Reduce Signs of Aging with Skin Tyte

What is Skin Tyte?

Skin Tyte is a laser treatment which delivers broad band light energy to the dermis of the skin in order to tighten sagging skin and reduce the appearance of other signs of aging. Skin Tyte is unique in that it cools the surface of the skin while sending heat in the form of infared light into the collagen underneath. Other problems caused by the sun or environmental factors can also be corrected with this gentle laser process. Skin Tyte can be used to treat acne scarring and rosacea. It is often used in combination with other procedures such as micro dermabrasion, Botox injections, or chemical peels.

How does Skin Tyte work?

When the collagen beneath the skin’s surface is heated by the laser’s light energy, the blood partially coagulates and causes the collagen to contract. This lifts the surface skin along with it. The energy from the laser promotes new collagen growth and also diminishes fine lines and corrects discolorations in the pigment of the skin.

What areas of the body does Skin Tyte treat?

Unlike some other laser treatments intended on for use above the neck, Skin Tyte can be used on any part of the body where the skin appears lax. This includes not only the face and neck, but also the backs of the arms and areas of the abdomen. Some doctors will even use Skin Tyte to treat the lips and eyelids.

What are the advantages of Skin Tyte over other similar treatments?

Skin Tyte is a treatment that can produce significant changes in one session, without pain. It allows the patient to return to daily activities almost immediately. Skin Tyte does not harm the epidermis in any way, and it is a procedure with very little risk. Skin Tyte lasers have a larger spot size and pulses faster, which shortens the time of treatment.

Who is a candidate for Skin Tyte?

Skin Tyte is appropriate for both males and females of all skin types. It shouldn’t be done on pregnant women or on individuals with extremely dark skin. People with autoimmune diseases and those with connective tissue disorders should not consider Skin Tyte. Patients taking Acutane should stop at least four months before the Skin Tyte process. People with active acne, herpes, or rosacea should wait until the blisters have cleared before scheduling this treatment.

How is Skin Tyte performed?

In a forty-five minute session, the care provider will run the Skin Tyte laser over damaged areas. As the heat energy builds up beneath the skin to energize the collagen, the skin’s surface is cooled to maintain a comfortable temperature to keep heat from damaging the epidermis. Normally, three to five Skin Tyte treatments are necessary to get the best results. Then, some patients choose to return twice yearly for maintenance.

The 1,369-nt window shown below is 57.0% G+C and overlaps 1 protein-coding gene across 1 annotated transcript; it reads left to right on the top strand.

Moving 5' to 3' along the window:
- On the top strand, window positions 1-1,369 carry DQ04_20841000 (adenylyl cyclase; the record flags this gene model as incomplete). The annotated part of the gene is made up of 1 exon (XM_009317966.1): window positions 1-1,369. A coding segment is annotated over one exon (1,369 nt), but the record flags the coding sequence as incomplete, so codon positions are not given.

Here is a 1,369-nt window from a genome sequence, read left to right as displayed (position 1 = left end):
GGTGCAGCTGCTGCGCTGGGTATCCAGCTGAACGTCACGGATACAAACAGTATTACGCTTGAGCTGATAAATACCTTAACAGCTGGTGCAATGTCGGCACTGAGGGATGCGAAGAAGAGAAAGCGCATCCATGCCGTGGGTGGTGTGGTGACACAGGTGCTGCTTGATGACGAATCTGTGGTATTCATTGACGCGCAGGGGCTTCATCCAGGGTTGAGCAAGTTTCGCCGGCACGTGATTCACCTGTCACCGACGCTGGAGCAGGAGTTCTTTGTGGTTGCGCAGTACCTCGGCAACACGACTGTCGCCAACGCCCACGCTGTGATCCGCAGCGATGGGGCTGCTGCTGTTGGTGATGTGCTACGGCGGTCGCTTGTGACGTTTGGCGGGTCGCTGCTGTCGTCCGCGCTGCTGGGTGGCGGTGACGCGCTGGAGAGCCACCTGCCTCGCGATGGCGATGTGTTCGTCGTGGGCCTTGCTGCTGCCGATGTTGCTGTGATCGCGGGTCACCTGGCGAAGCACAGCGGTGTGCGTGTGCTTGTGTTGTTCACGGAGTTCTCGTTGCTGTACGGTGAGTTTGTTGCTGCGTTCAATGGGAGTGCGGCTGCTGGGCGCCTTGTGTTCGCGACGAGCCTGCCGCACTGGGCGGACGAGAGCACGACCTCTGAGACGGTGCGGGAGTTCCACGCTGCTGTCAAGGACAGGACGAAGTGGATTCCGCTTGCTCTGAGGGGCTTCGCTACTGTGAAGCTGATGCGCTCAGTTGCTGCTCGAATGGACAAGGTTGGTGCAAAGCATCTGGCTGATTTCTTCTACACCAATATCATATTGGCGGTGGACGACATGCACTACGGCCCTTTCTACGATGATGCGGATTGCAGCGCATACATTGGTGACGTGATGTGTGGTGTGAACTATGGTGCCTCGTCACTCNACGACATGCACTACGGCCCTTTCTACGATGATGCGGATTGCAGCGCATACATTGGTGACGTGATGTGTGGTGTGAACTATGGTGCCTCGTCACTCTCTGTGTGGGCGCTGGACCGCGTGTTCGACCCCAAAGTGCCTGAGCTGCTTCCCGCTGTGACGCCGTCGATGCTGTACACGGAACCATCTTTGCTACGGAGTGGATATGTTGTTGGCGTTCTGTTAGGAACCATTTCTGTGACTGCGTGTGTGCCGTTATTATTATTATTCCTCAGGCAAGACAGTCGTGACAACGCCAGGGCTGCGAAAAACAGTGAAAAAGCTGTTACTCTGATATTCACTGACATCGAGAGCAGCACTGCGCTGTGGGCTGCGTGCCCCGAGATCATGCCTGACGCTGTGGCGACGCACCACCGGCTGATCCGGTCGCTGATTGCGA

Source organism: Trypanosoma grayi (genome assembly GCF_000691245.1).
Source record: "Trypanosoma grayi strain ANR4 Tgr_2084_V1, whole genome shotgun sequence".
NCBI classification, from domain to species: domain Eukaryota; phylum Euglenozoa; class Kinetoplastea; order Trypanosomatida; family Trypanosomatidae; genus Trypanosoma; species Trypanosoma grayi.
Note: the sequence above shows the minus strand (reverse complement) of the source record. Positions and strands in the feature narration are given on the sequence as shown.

What is the recovery like?

Although some redness will remain for a few hours after treatment, most patients can resume their normal schedules, depending on the amount of work that has been done. Most need no pain medication at all, but the few who do use over-the-counter tablets. A very few patients also experience a few blisters or slight swelling, but this disappears quickly. Doctors stress the importance of limiting sun exposure to prevent future damage and the need for further treatment.

What will the results be like?

After the first treatment, patients will notice a younger appearance. Sagging skin will appear tighter and pigmentation irregularities will be greatly improved. After two treatments patients typically see at least seventy-five percent improvement in the treated areas. These benefits should continue for several months. The Skin Tyte procedure has over a ninety percent consumer satisfaction rate.

What are the risks?

No major risks are associated with Skin Tyte. Pigmentation problems have also been noted, but these quickly return to normal.

Is Skin Tyte approved for use in the U.S.?

Skin Tyte is approved for dermatological use in the U.S.

Is Skin Tyte covered by insurance companies?

Unfortunately, the Skin Tyte procedure is not covered by insurance, Medicare, nor Medicaid.

Disclaimer: This information is intended only as an introduction to this procedure. This information should not be used to determine whether you will have the procedure performed nor does it guarantee results of your elective surgery. Further details regarding surgical standards and procedures should be discussed with your physician.

By Staff
Updated: November 24, 2009